I think my math works out.

It does, noone is arguing that, I believe. It's your assumptions that are slightly off

There was this statistics professor that started the first year class with the following pearl about averages (loosely translated):

"Statistics are like a bikini, showing almost everything but hiding the most important... If you and me both go and eat together, I eat two chiken and you eat none, on average we each had one, but I'll be stuffed and you'll be hungry."

The error, in my non educated opinion, is one of historical averages. Take the coin toss example:

you throw a coin 10 times, 8 of them it falls on tails. What would you say your chances are of hitting tails the 11th throw?

Amazingly, they are 50%. Every time 50%. Regardless of how many times you throw them. This is not true for a physical coin, as it may have unbalanced weight or whatever, but still the same applies.

You are assuming that if you keep betting all numbers all the time, chances are that your losses and your gains will accumulate to void one another. Each time you bet is a different time, same possibilities regardless of past prize history. It's a gamble, no matter how you dice your numbers (pun obviously intended)...

You can minimize you chances of loosing by betting less or not at all, but your chances of winning depend on all the betters, not just on your own actions.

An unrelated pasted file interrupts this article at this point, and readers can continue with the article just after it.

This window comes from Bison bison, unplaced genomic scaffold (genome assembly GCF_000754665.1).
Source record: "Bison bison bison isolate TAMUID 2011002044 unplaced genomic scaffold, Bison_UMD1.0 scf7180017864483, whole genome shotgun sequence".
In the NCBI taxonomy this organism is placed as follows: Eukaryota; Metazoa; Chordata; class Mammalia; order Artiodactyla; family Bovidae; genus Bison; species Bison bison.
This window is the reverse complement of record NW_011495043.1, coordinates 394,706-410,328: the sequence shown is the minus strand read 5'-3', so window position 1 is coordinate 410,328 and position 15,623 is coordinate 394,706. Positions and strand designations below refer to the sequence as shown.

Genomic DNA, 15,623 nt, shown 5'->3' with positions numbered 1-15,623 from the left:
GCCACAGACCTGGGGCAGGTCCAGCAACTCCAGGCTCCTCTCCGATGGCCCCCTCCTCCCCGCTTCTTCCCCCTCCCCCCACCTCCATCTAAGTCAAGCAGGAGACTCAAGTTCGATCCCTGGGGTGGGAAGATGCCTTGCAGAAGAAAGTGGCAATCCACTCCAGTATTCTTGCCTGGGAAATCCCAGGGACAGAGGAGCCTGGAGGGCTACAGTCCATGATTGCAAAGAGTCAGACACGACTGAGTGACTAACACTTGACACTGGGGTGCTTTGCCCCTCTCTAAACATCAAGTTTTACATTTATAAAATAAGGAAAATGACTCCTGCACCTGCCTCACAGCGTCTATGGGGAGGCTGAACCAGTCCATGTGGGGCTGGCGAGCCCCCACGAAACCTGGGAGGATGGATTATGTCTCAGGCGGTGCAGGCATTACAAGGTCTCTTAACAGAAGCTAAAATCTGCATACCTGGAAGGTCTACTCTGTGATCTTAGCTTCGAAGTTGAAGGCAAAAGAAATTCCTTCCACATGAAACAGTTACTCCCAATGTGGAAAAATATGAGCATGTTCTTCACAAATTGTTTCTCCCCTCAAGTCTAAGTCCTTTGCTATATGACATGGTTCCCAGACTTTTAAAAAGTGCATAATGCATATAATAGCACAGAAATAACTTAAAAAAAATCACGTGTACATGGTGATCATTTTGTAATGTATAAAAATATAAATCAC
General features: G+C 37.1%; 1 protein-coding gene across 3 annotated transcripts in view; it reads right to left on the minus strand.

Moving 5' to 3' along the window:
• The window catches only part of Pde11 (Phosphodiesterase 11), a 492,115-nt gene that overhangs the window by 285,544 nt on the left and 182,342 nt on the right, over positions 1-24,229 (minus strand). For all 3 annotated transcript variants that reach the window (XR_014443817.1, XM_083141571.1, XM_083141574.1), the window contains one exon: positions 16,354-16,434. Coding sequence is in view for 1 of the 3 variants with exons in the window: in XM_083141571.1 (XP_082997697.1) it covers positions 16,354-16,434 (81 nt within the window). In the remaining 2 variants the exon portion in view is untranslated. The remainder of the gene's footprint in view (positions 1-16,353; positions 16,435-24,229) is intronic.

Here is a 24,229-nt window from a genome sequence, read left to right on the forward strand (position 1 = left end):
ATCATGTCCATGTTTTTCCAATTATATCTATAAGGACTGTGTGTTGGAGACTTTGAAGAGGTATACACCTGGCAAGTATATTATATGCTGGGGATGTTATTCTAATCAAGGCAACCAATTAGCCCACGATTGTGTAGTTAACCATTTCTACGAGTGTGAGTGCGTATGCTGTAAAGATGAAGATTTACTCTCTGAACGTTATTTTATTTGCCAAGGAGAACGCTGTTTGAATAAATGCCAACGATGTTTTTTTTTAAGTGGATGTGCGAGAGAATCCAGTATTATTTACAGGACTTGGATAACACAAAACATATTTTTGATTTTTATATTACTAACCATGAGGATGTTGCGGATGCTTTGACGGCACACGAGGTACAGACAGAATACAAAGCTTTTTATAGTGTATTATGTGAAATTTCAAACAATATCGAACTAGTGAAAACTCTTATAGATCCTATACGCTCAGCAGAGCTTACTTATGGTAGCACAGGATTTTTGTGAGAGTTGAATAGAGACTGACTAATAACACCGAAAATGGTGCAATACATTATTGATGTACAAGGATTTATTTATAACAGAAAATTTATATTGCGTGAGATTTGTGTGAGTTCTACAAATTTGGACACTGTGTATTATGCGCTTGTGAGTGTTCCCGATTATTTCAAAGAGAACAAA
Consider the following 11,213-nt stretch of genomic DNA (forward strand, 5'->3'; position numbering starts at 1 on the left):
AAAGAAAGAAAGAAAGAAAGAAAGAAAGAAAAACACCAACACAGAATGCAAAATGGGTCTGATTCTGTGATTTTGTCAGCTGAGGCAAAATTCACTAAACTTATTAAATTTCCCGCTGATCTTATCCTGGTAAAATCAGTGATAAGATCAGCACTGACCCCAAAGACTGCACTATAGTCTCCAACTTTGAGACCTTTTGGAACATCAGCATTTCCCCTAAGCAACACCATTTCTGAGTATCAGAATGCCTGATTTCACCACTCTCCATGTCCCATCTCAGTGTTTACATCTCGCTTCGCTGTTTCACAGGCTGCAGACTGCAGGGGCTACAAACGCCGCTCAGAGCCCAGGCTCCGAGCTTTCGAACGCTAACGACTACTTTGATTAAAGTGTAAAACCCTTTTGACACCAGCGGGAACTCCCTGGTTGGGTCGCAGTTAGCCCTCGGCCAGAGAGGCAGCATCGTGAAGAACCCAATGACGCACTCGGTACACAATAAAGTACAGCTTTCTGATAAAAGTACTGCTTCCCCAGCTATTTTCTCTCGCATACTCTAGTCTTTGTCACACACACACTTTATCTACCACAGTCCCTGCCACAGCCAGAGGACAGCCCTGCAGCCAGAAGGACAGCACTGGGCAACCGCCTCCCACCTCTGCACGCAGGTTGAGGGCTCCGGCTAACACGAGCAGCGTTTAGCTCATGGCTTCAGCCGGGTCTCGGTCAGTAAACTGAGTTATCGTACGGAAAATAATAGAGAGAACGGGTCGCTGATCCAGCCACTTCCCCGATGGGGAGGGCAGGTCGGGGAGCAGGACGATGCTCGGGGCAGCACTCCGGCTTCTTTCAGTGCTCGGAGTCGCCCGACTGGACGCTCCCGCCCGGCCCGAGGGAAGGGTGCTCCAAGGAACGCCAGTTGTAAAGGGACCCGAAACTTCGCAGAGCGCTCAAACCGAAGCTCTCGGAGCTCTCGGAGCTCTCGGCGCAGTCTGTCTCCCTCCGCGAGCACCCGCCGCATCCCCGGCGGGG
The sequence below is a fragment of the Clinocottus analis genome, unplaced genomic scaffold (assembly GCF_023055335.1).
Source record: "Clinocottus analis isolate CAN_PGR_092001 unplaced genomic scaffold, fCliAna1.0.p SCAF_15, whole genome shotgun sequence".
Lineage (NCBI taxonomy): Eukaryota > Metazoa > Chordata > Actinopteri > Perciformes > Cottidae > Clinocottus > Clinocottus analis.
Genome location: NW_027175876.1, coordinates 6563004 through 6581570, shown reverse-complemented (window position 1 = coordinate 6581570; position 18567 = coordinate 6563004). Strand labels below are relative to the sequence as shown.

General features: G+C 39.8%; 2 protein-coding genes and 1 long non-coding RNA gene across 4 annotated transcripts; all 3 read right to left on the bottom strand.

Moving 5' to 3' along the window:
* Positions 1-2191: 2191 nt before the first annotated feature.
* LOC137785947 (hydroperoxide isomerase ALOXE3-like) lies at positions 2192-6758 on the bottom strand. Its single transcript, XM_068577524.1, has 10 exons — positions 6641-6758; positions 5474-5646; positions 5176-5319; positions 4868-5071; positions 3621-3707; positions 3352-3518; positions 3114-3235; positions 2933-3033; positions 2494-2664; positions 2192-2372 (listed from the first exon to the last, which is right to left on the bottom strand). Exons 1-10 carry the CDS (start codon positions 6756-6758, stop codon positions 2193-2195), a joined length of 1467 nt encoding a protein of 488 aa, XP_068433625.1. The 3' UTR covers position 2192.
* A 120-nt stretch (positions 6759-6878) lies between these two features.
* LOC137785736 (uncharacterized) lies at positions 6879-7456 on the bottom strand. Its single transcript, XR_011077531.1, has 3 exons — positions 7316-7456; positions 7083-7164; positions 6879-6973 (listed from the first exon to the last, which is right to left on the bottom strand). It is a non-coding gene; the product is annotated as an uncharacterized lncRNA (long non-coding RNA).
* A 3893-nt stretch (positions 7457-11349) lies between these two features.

I remember my statistics professor starting off with this well known problem now (before internet):

A car is behind 1 of 3 doors. the other 2 doors contain goats. You select a door at random, say door #2. The host (who knows where the car is) shows you a goat behind door #1. He gives you the chance to switch. Is it to your advantage to switch if you want a car? Answer: yes, 2/3 chance car is behind door #3.

At the time, I couldn't believe that was true, now I get it.

I am assuming that the draws are completely random, and that over time, my gains will overcome my losses by betting every number. This is a no-lose *long term* bet, given enough tries, I'll come out, at worst, break even if everyone employs the same strategy. As soon as someone 'takes a shot', I gain edge from him.